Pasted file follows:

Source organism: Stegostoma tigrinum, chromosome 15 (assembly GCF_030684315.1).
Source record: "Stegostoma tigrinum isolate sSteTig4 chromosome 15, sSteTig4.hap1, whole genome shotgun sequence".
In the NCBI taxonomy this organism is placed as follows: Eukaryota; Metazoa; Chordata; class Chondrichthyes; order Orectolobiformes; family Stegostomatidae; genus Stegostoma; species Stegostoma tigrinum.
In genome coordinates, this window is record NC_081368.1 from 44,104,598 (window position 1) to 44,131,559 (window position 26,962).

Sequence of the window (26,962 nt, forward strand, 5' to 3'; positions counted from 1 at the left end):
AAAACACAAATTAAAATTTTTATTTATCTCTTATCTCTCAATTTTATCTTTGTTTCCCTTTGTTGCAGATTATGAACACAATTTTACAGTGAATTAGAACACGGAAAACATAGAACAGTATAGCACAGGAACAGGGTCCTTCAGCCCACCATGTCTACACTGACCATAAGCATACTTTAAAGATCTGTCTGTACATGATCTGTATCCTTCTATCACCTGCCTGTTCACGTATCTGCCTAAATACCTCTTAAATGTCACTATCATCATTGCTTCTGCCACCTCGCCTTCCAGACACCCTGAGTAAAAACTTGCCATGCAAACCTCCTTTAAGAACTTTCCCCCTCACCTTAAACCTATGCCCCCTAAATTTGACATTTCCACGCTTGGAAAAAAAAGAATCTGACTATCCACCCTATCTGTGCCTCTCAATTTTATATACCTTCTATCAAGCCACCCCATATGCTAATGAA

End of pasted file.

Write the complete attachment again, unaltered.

Source organism: Stegostoma tigrinum, chromosome 15 (assembly GCF_030684315.1).
Source record: "Stegostoma tigrinum isolate sSteTig4 chromosome 15, sSteTig4.hap1, whole genome shotgun sequence".
In the NCBI taxonomy this organism is placed as follows: Eukaryota; Metazoa; Chordata; class Chondrichthyes; order Orectolobiformes; family Stegostomatidae; genus Stegostoma; species Stegostoma tigrinum.
In genome coordinates, this window is record NC_081368.1 from 44,104,598 (window position 1) to 44,131,559 (window position 26,962).

Sequence of the window (26,962 nt, forward strand, 5' to 3'; positions counted from 1 at the left end):
AAAACACAAATTAAAATTTTTATTTATCTCTTATCTCTCAATTTTATCTTTGTTTCCCTTTGTTGCAGATTATGAACACAATTTTACAGTGAATTAGAACACGGAAAACATAGAACAGTATAGCACAGGAACAGGGTCCTTCAGCCCACCATGTCTACACTGACCATAAGCATACTTTAAAGATCTGTCTGTACATGATCTGTATCCTTCTATCACCTGCCTGTTCACGTATCTGCCTAAATACCTCTTAAATGTCACTATCATCATTGCTTCTGCCACCTCGCCTTCCAGACACCCTGAGTAAAAACTTGCCATGCAAACCTCCTTTAAGAACTTTCCCCCTCACCTTAAACCTATGCCCCCTAAATTTGACATTTCCACGCTTGGAAAAAAAAGAATCTGACTATCCACCCTATCTGTGCCTCTCAATTTTATATACCTTCTATCAAGCCACCCCATATGCTAATGAA